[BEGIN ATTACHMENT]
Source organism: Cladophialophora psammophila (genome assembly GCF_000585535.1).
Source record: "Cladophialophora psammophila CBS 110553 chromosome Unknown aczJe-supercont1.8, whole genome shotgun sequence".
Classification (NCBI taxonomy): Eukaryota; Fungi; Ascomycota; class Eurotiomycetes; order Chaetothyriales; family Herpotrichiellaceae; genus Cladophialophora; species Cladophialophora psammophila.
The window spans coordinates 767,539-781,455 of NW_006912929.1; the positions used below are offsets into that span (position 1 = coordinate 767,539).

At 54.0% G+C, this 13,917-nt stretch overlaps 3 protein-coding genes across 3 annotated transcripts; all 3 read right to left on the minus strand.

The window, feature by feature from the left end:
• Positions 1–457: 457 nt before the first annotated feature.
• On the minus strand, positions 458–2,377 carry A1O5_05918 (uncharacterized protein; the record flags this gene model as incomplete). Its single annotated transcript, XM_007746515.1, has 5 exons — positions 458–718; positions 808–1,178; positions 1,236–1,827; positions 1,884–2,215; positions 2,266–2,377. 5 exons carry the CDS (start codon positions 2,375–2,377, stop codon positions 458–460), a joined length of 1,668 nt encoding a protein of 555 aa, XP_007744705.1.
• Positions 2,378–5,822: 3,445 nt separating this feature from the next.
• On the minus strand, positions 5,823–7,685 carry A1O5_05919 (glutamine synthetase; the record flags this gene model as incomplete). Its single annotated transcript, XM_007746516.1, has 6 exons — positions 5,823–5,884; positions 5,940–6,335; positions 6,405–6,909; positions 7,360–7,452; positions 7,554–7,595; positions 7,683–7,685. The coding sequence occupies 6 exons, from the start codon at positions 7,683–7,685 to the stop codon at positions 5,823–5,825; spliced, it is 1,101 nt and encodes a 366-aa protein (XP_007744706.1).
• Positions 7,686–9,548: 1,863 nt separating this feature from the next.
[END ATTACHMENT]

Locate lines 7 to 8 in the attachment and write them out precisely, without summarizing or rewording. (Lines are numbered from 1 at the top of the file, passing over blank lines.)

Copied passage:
• Positions 1–457: 457 nt before the first annotated feature.
• On the minus strand, positions 458–2,377 carry A1O5_05918 (uncharacterized protein; the record flags this gene model as incomplete). Its single annotated transcript, XM_007746515.1, has 5 exons — positions 458–718; positions 808–1,178; positions 1,236–1,827; positions 1,884–2,215; positions 2,266–2,377. 5 exons carry the CDS (start codon positions 2,375–2,377, stop codon positions 458–460), a joined length of 1,668 nt encoding a protein of 555 aa, XP_007744705.1.